Inflammation was measured with high-sensitivity CRP by standard enzyme-linked immunosorbent assay. The NT-proBNP level was measured with the Elecsys Roche assay (Elecsys Roche, Indianapolis, IN) and used to quantify severity of CHF. The 6MWD test was used to measure exercise capacity and was administered according to the American Thoracic Society guidelines.11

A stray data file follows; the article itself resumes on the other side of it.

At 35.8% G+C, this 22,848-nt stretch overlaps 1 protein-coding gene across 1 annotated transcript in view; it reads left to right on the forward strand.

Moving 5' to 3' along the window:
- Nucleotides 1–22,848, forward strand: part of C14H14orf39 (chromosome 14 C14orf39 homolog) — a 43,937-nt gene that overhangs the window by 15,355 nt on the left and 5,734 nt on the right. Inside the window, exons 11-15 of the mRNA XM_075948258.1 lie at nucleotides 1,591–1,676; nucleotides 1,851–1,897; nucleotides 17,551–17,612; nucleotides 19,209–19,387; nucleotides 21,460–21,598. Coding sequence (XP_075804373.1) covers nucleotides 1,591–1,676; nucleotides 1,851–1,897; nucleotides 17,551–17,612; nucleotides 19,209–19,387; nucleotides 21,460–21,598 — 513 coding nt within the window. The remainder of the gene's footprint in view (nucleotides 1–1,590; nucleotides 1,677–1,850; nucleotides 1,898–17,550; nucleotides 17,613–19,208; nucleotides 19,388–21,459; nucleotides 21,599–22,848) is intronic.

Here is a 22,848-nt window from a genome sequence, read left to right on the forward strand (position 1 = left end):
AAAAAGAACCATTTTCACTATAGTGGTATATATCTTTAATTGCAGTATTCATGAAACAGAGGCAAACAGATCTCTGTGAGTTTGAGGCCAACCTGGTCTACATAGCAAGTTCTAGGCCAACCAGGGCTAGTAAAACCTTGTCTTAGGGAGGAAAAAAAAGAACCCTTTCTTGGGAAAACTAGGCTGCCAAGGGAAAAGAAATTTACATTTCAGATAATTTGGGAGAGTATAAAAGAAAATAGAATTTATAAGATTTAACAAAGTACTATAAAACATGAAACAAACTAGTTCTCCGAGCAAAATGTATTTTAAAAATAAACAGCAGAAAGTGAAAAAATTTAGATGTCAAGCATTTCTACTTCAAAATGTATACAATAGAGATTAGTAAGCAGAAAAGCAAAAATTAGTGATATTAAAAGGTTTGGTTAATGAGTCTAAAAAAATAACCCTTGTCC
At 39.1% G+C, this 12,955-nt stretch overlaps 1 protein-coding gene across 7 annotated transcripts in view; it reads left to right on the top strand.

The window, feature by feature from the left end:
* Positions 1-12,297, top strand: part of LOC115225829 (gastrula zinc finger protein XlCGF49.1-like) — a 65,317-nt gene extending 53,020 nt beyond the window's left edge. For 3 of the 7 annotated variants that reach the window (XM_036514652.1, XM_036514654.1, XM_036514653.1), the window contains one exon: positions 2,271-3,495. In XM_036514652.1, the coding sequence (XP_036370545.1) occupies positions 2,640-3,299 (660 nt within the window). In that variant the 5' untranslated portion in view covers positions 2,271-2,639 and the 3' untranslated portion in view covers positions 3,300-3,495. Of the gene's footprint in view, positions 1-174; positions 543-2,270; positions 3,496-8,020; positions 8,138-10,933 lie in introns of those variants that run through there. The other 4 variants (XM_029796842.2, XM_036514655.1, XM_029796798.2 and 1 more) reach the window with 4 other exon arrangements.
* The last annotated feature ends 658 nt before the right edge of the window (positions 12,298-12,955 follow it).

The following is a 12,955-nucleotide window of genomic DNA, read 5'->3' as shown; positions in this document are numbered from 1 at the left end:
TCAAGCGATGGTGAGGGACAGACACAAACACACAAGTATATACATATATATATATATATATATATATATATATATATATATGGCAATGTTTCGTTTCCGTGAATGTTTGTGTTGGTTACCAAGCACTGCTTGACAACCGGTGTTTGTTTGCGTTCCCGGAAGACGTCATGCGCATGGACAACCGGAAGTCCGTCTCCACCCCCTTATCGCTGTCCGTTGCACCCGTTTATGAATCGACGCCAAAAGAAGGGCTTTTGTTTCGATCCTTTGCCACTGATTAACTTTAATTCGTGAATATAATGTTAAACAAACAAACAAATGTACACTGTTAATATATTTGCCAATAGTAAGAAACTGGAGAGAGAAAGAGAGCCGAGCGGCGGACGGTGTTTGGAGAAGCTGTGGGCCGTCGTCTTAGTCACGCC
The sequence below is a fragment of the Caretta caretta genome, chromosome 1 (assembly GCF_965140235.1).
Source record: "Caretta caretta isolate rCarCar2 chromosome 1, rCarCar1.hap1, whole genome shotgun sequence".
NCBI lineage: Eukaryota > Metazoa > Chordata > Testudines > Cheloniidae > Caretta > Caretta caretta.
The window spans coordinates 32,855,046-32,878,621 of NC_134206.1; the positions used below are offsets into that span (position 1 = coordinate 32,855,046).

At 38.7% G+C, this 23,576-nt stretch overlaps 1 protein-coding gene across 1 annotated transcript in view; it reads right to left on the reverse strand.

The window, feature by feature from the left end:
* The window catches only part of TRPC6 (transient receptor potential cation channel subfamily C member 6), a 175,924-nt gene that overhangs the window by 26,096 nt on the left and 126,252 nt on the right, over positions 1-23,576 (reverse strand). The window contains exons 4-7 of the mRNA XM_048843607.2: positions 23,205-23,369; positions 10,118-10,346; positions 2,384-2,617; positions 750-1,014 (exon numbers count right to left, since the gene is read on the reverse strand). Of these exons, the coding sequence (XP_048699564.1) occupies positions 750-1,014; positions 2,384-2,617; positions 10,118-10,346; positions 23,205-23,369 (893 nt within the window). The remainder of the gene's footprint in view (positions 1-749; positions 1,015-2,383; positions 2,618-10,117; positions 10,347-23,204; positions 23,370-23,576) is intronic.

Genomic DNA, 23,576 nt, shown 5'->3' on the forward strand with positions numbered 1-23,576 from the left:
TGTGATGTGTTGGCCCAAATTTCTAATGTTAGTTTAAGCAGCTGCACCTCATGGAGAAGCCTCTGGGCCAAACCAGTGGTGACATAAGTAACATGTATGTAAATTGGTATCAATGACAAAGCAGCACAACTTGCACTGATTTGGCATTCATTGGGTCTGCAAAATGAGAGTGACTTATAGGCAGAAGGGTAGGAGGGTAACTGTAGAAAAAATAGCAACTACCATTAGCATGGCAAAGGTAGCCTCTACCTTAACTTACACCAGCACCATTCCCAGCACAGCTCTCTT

The HRQoL was measured using the Kansas City Cardiomyopathy Questionnaire, the EuroQol visual analog scale, and the Center for Epidemiological Studies Depression Short Form Scale. The Kansas City Cardiomyopathy Questionnaire is a 23-item instrument that quantifies physical function, symptoms, social function, self-efficacy and knowledge regarding the disease, and quality of life specific to patients with CHF.12 The overall summary score is calculated as the mean of scores from the 5 domains. A higher score indicates better HRQoL. The EuroQol visual analog scale is a generic measure on which respondents are asked to rate their own health state relative to full health (score of 100) and worst imaginable health (score of 0).13 The Center for Epidemiological Studies Depression Short Form Scale 10 is a 10-item scale, with a higher total score indicating worse depressive symptoms.14